SLUG Style: Molly Heller
Molly Heller is a dancer and performance artist whose style emanates from her belief in improvisation as a way of making sense of the world. Heller works as an Assistant Professor of Dance at the University of Utah and is also Founder of Heartland Collective, a multidisciplinary arts collective that uses dance-centered performance to encourage self-expression and reimagine collaboration. You can see Heller’s work at mollyheller.com or on Instagram @icantfindmollyheller.
Every month, “SLUG Style” features a distinct and unique member of the community and asks them why they do what they do. Exploring more than just clothing, “SLUG Style” is an attempt to feature the people who give Salt Lake City flavor through personality and panache.
What are your stylistic influences? This could be a band, decade, fictional character—anything.
Firstly, my grandmother. She appreciated (and rocked) stylized monochromatic outfits with just the right amount of embellishment. Audrey Hepburn’s bangs. Something old, something new. Breton stripes. Wes Anderson. Gold detailing in cathedrals. Flower gardens. Pants in the ‘70s. The colors of Cinque Terre. My friends.
Tell us about your dance practice. How does this affect your own self-perception and, subsequently, your style?
I value improvisation in my dance practice. It is a way of life. Improvisation is choice and another choice, followed (sometimes) by another… It is the acceptance of the moment. It is (and has always been) where I locate myself and find connection with others. This way of being with myself in dance also translates to my style. Style is a series of choices over and over each day. I’m always improvising to find what I desire, and yet there seem to be patterns that show up. For me, style is about paying attention to these patterns—knowing when I want to say yes to them and also when I want to challenge them.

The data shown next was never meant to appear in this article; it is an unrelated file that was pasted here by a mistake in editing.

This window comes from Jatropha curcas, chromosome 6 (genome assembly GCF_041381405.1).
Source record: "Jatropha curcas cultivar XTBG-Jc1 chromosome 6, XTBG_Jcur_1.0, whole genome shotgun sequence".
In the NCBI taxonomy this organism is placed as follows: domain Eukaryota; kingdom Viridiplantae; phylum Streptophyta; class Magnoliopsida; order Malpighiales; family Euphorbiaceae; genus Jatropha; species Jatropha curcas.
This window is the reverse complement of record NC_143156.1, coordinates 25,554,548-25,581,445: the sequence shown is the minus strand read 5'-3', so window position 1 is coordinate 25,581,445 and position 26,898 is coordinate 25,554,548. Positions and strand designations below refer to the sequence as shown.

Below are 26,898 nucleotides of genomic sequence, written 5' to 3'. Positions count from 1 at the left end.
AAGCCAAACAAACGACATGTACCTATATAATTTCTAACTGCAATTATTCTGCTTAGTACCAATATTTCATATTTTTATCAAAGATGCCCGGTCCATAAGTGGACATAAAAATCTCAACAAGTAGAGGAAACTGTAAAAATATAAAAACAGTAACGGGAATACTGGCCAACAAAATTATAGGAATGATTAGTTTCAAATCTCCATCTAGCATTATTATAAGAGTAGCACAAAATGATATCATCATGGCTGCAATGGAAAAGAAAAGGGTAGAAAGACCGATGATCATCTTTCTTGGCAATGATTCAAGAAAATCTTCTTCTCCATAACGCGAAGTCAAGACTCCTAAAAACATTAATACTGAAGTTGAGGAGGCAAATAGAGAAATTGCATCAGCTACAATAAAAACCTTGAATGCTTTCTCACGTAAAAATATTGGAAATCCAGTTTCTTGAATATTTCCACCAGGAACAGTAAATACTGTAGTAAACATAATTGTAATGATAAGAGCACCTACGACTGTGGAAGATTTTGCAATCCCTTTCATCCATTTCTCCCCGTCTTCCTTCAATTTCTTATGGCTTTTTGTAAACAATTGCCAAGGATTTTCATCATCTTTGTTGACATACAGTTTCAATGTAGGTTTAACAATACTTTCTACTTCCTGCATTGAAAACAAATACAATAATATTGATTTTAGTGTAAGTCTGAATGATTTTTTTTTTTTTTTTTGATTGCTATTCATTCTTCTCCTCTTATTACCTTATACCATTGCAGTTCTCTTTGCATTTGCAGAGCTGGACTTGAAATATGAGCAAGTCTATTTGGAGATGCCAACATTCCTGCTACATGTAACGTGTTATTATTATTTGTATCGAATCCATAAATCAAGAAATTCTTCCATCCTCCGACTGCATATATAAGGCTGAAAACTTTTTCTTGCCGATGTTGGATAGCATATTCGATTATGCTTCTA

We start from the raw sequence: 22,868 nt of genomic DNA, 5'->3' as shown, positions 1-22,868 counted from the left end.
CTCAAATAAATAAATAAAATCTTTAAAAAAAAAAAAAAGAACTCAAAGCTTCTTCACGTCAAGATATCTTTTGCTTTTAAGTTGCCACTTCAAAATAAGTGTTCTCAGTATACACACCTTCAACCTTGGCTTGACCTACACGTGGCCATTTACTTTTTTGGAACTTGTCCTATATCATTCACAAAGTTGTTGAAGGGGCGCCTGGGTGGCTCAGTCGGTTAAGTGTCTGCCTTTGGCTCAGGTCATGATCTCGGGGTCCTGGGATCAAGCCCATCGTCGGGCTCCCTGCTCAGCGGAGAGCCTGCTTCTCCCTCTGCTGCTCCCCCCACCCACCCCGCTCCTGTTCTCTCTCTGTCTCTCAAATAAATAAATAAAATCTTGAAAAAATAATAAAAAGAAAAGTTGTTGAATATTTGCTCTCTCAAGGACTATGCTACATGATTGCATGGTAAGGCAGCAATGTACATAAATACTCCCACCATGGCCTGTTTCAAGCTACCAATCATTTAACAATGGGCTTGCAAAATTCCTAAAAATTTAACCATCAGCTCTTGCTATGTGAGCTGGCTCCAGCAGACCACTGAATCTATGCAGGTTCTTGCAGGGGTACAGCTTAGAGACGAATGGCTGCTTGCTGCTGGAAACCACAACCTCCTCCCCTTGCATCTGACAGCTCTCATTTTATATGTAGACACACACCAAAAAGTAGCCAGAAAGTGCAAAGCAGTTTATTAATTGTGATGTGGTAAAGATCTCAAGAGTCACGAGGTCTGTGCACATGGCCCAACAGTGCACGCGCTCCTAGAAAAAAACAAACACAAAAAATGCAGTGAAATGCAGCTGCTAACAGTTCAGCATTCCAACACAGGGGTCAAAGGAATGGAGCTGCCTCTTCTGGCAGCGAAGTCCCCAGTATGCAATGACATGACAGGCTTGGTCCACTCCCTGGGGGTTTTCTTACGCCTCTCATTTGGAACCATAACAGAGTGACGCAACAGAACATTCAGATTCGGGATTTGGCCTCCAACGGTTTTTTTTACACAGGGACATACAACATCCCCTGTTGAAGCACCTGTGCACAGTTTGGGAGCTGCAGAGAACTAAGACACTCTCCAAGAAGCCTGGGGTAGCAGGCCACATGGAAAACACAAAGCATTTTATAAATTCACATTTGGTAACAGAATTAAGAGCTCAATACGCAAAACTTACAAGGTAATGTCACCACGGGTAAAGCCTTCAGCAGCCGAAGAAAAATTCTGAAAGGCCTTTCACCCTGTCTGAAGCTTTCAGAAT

How does your practice with dance affect the way you carry yourself outside of it?
Dance can be playful and whimsical. I love to move with that energy throughout my day. Dance also creates an awareness of how you navigate your body through space(s). This embodied presence (often a hyper-awareness) almost feels like I’m dancing throughout my whole day—locomoting, weight shifting, intentionally breathing, gesturing, etc.
Dance is movement. Life is movement.
Are you always “on” or would someone see you at the grocery store, for example, with less elements of your style?
I believe that style is a feeling as much as it is about clothing choices. So wherever I go, or whatever I’m wearing, it is a reflection of my essence. For me, style is not about replicating fashion trends—it’s cultivating what makes me feel more expansive in the world.
If you had to describe yourself in three words, what would those be?
Kind, adaptable and imaginative.
How has your personal style evolved over time?
I’ve always loved the same color palates and textures, but I’m becoming more honed in on what suits the needs of my day. Teaching dance during the day and then running to professional meetings requires layers and functional options that allow for both free movement and being comfortable sitting at a desk. I always wear a good pair of earrings and tuck in my tops. For me, this seems to tie everything together.
Tell us about Heartland Collective.
Heartland is a multidisciplinary arts collective that explores the terrains and experiences of the human heart through live, dance-centered performance. The collective is directed by myself, alongside Florian Alberge, Nick Blaylock, Nick Foster, Brian Gerke, Marissa Mooney, Melissa Younker and Mike Wall. Our collaborative way of working integrates the mediums of dance, visual arts, costume design and sound design. Heartland re-imagines a new company model where leadership is decentralized and creative motivation is a movable, non-hierarchical exchange.